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Old Fri May 03, 2024, 12:21am
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Batting out of order, DH rule, and pitch count

This is a high school JV game in California between friendly rivals that ended 8-0 in favor of the visitors. I was the scorekeeper (and parent of a player) for the visitors and the home team did not provide a scorekeeper. None of what follows would've changed the outcome. However, I'm interested in these things and I want to know how the umpire and/or coaches should have handled it.

The home team batting order to start the game has this at the bottom:

8. #21, playing 2B
9. #11, DH

#16 is playing RF and they're DHing for him, he's not in the batting order.

They take the field in the top of the 1st and #11 (the listed DH) is playing second base.

In the bottom of the second inning, the home team gets to the 8th hitter in the batting order and #11 comes to bat (out of order) and strikes out. #21 follows him and also strikes out.

In the third inning, the RF #16 is subbed out on defense for #6. #6 plays RF the rest of the game but does not bat.

Later in the game #11 and #21 come to bat in the same order and strike out again. #11 played second base the whole game.

What could the visiting coach have done to appeal any of this?

Unrelated--the pitch count. The governing body has a cap of 90 pitches in a game for a pitcher at this level. The home team pitcher reached his 90th pitch during a plate appearance, then continued on for a few more hitters and got to 100 pitches. The umpire said he has nothing to do with the enforcement of the pitch count rules. Does that vary anywhere else?

Thank you for your feedback.
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Old Wed May 08, 2024, 10:11pm
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Pitch count

At least in Illinois umpires have no jurisdiction over pitch count. If an opposing coach feels there is a violation, there is a way to file a report on the state association website.
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Old Thu May 09, 2024, 07:01am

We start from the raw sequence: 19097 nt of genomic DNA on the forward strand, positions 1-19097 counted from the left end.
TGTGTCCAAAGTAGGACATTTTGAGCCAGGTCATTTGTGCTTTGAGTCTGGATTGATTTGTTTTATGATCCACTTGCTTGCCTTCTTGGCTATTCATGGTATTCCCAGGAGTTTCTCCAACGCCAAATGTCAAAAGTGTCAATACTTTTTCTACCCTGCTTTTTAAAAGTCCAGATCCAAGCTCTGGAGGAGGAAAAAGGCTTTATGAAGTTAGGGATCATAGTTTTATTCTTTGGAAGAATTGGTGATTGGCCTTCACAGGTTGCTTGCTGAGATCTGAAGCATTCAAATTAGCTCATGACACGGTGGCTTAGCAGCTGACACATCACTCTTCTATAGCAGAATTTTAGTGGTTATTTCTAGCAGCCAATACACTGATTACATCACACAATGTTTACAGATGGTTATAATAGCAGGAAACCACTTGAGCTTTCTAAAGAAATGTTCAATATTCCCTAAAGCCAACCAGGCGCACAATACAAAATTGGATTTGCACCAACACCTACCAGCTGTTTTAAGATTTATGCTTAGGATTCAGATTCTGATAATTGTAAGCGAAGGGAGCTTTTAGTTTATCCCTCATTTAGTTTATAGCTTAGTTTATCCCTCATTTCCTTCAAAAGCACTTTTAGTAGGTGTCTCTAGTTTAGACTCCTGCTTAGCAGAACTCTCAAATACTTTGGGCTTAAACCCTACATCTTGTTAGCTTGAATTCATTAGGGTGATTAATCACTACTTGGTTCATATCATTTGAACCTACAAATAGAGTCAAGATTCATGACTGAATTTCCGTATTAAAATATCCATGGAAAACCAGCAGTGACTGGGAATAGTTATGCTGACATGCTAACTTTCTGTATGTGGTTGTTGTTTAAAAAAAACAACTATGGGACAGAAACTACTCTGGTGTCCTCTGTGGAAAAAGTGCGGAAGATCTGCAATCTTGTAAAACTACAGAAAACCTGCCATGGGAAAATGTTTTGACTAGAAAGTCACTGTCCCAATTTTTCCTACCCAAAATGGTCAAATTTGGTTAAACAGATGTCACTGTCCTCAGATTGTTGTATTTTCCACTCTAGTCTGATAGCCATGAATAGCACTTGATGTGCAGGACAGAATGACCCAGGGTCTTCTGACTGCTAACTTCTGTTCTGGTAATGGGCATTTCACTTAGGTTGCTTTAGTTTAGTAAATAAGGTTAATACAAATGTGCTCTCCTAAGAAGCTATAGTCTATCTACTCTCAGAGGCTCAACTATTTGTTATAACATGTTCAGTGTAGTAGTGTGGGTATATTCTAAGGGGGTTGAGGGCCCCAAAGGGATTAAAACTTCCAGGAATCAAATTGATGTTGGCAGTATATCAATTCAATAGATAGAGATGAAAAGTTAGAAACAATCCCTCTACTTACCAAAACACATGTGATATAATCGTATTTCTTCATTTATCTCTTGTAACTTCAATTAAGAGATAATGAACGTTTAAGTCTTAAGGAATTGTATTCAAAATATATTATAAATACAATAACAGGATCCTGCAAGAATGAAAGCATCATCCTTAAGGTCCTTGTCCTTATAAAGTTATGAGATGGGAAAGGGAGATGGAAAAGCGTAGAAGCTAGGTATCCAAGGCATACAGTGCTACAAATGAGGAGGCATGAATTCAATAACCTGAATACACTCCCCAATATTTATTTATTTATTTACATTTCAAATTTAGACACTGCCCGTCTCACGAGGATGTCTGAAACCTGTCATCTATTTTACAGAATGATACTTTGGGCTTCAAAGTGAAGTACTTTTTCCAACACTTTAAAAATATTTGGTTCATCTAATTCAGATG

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DH rule

You did not say whether there were 9 or 10 players in the lineup. NFHS rules allow for two different types of DH. One is a "traditional" DH similar to MLB, except that the DH can bat for any defensive player (not just the pitcher).

The other is called a "Player/DH" where a player plays defense but also bats for some other defensive player. In this case there would only be 9 players in the lineup.

The PlayerDH is locked into the batting order. And can also play defense. In your example it sounds like the P/DH was batting for the right fielder. This article from South Dakota does a pretty good job explaining the NFHS DH rules. https://sdumpires.org/uploads/NFHS%20DH%20Rule.pdf
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Old Fri May 10, 2024, 12:09pm
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Quote:
Originally Posted by pzebra View Post
You did not say whether there were 9 or 10 players in the lineup. NFHS rules allow for two different types of DH. One is a "traditional" DH similar to MLB, except that the DH can bat for any defensive player (not just the pitcher).

The other is called a "Player/DH" where a player plays defense but also bats for some other defensive player. In this case there would only be 9 players in the lineup.

The PlayerDH is locked into the batting order. And can also play defense. In your example it sounds like the P/DH was batting for the right fielder. This article from South Dakota does a pretty good job explaining the NFHS DH rules. https://sdumpires.org/uploads/NFHS%20DH%20Rule.pdf
A P/DH cannot bat for the right fielder. IT allows that player to be removed as P but stay in the game as the DH for the substitute P.

Edit: In most codes a P/DH is Pitcher/DH, and that's how I read it. So my statement above is not quite correct. F9 can be a P(layer) /DH in FED. The post in red above is still incorrect. The P/DH does not bat "for some other defensive player." He bats AND plays defense, but can remain ad DH when he is replaced on defense.

Last edited by bob jenkins; Mon May 13, 2024 at 01:02pm.
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Old Mon May 13, 2024, 09:16pm
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>>A P/DH cannot bat for right fielder<<

Assuming NFHS I think he can. Rule 8-1-4

A hitter may be (not mandatory) designated for any one starting player (not just pitchers) and all subsequent substitutes for that player in the game.


and 8-1-4b:
The starting designated hitter may be any one of the starting defensive players. When used in this manner, the starting defensive player has two positions: the defensive player and the designated hitter. The role of the defensive player may be substituted for by any legal substitute.


So what am I missing?
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